senior cat care

Pets are living longer than ever, thanks to better nutrition, access to top of the line veterinary medical care, and pet parents’ increasing understanding of pet needs and health. And living with a senior pet – whether you adopted them as a brand new puppy or an adult dog – can be very rewarding.

One of the most important things to remember is that age is not a disease! Senior pets (those older than age 7) can live active, healthy lives for years to come. It’s true that with age comes certain conditions, but that’s just a matter of us paying attention to their needs, and making some adjustments along the way. Just how to do this? Arlington Animal Hospital gives you the rundown.

The Aging Process

Depending on your pet’s species, breed, lifestyle and genetics, it’s a good idea to increase regular wellness visits. Cats and dogs both age much faster than humans, which is why we recommend seeing them twice a year after age 7 in order to monitor age related changes. With this approach, and by evaluating their medical history and your observations at home, we can often catch disease in the earlier stages and treat before serious problems arise.

Early Detection of Disease

Speaking of early detection, lab work and other screening tests are an important part of the process. Methods of early detection include bloodwork and urinalysis, parasite screening, dental evaluation, and blood pressure testing. Even when nothing is wrong with your pet, having a baseline of normal values can be invaluable information for comparing to future results.

It’s not uncommon to surprise a pet owner with a diagnosis. Oftentimes, and early diagnosis and treatment means a better outcome for your pet, less expense for you, and less stress for everyone involved.

Some of the age related diseases we can often catch with screening tests are:

  • Diabetes
  • Cancer
  • Hypothyroidism
  • Cushing’s disease
  • Addison’s disease
  • Hyperthyroidism
  • Kidney disease
  • Heart disease
  • Metabolic disease
  • Cataracts
  • Lumps and bumps
  • Hip dysplasia
  • Arthritis and/or joint disease

Often, pet owners with good intentions believe their pet is “slowing down” due to old age, but frequently pets are instead suffering with pain or discomfort that can be remedied relatively easily.

Keep An Eye

You’ll want to be vigilant with your senior pet to notice the first signs of lurking problems. Animals (especially cats!) are masters at hiding signs of disease, so if you notice any of the following problems, schedule an appointment right away so we can get to the root of the problem.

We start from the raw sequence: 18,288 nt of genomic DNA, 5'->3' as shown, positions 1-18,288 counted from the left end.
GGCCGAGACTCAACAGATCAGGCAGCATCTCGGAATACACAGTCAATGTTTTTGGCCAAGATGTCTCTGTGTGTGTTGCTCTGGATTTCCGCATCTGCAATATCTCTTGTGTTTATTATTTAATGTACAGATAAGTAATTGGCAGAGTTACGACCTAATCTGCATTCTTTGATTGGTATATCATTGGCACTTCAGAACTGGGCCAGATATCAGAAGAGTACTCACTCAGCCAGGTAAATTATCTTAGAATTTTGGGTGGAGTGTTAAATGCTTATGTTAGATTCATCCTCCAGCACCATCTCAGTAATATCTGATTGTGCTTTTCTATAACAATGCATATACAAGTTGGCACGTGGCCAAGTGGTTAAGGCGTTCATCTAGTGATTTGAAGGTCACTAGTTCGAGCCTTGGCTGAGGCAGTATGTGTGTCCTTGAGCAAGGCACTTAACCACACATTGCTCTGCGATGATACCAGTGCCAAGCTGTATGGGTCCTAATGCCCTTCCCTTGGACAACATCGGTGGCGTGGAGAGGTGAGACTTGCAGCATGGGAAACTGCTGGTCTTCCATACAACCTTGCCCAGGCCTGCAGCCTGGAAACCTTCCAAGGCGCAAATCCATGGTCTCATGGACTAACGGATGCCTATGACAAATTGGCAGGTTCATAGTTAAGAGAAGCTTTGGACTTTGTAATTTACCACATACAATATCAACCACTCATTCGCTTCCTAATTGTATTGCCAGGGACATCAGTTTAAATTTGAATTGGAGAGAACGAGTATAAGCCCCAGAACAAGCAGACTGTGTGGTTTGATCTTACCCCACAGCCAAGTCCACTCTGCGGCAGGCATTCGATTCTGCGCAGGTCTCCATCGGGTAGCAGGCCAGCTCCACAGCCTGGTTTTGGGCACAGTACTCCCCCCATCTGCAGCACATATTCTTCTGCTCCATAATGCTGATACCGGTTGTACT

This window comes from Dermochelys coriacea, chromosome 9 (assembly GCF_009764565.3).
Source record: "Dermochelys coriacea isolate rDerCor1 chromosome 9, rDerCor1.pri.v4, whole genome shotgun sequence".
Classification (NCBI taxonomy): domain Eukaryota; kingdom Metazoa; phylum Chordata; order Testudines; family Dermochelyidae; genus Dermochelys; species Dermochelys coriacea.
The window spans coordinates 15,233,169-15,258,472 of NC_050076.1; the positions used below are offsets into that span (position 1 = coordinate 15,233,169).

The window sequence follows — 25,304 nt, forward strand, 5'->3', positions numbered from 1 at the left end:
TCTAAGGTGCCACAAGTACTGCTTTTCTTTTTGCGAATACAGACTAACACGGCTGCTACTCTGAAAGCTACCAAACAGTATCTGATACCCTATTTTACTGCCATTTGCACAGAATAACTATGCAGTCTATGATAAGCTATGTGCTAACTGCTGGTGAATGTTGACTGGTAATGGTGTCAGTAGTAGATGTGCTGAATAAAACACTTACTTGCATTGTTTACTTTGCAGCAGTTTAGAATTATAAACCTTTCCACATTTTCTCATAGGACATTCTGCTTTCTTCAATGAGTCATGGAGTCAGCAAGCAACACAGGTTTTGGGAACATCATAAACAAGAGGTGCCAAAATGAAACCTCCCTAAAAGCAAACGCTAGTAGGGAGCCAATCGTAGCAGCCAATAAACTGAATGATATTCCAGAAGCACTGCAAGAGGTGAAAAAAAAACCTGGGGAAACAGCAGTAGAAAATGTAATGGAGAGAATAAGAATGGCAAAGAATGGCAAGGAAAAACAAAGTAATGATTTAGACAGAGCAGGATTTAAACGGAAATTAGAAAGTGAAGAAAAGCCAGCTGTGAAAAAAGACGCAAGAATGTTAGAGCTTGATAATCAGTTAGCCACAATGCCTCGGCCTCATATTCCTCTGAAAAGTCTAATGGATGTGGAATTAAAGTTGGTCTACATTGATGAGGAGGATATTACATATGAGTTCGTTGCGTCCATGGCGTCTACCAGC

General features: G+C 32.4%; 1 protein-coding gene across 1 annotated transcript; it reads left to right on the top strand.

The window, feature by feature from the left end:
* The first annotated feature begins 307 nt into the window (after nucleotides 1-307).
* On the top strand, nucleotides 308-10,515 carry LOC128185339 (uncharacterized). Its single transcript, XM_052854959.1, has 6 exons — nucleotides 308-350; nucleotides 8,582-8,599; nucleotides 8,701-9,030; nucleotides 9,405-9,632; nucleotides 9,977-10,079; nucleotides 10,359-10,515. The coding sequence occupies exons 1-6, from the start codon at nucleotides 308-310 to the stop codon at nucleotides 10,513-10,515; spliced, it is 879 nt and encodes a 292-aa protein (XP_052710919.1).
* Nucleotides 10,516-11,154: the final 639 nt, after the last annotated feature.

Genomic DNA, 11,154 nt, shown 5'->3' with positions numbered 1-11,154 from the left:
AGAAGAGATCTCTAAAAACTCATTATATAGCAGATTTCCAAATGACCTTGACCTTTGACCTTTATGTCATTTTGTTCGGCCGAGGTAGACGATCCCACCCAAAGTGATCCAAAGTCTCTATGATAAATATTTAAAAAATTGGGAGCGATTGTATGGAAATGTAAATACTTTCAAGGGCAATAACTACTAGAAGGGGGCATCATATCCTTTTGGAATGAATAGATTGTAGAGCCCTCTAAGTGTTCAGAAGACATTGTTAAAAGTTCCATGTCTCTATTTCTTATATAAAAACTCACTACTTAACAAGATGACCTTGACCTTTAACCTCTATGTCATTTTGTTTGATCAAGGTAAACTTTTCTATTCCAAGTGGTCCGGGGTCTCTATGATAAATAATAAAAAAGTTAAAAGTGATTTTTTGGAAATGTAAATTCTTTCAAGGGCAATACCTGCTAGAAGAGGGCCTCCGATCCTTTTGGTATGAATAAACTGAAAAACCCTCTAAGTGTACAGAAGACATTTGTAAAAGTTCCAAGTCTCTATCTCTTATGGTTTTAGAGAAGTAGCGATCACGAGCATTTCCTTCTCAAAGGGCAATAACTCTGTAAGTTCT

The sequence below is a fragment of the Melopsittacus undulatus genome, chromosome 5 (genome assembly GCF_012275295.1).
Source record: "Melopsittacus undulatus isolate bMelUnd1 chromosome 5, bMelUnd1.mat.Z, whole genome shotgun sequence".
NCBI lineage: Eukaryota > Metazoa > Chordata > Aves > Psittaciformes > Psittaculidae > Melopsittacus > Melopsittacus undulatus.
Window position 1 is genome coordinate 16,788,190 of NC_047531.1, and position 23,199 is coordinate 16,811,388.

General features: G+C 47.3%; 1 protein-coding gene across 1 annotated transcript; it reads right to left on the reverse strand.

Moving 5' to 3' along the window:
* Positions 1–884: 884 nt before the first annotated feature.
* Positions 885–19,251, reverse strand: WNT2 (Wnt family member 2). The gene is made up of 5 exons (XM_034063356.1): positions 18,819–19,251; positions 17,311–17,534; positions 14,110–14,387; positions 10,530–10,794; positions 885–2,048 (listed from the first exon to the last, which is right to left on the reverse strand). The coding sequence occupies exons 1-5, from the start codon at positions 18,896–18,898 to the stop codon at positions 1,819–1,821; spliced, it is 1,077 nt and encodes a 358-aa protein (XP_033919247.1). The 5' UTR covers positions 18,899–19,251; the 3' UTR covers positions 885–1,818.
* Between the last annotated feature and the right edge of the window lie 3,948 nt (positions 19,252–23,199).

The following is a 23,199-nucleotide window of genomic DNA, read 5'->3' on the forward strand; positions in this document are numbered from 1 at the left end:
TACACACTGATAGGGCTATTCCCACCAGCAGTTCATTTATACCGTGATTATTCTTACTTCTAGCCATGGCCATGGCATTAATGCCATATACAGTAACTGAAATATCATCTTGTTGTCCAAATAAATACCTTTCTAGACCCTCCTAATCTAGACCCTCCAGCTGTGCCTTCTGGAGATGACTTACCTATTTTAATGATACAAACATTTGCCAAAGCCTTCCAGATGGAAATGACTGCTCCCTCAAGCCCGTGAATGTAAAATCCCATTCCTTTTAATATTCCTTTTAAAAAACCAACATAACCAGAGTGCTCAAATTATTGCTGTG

• Recurrent vomiting or diarrhea
  • Inappetance
  • Drinking a lot of water/ urinating a lot
  • Incontinence
  • Bloody stool
  • Drooling
  • Bad breath
  • Decreased mobility
  • Bad breath
  • Respiratory problems
  • Brittle coat/ hair loss
  • Changes in weight

Senior Pet Care

Creature comforts can also help your senior pet feel happy and healthy in their home environment. Small changes might make a big difference to your aging pet. Consider the following ideas:

Snug as a bug – senior pets are more affected by cold and heat than younger pets. Make sure your senior has a warm, soft bed in a room that’s not drafty. In the summer, make sure they have a cool place to relax.

Easy does it – for senior pets with arthritis or mobility issues, giving them easy access to the necessities can make a world of difference. Try placing their bed, food, water and litter box all so they can have access without navigating stairs. Cats may need their litter box entry point evaluated, if they have a hard time jumping up (or in).

Keep it stable – pets who are aging go through some of the same mental challenges as people do. It’s very wise to keep your pet’s regular schedule and routine, and to take time to play with, snuggle, and groom them every day. Their mood and overall well being will be much better with a little more attention from you.  

Creative pain management – some of us wouldn’t hesitate to get acupuncture for ourselves if we were feeling poorly, and we can offer this same modality of pain management to pets!

We’re your partner in compassionate senior pet care, so don’t hesitate to give us a call with any questions or concerns. Your team at Arlington Animal Hospital is here to help!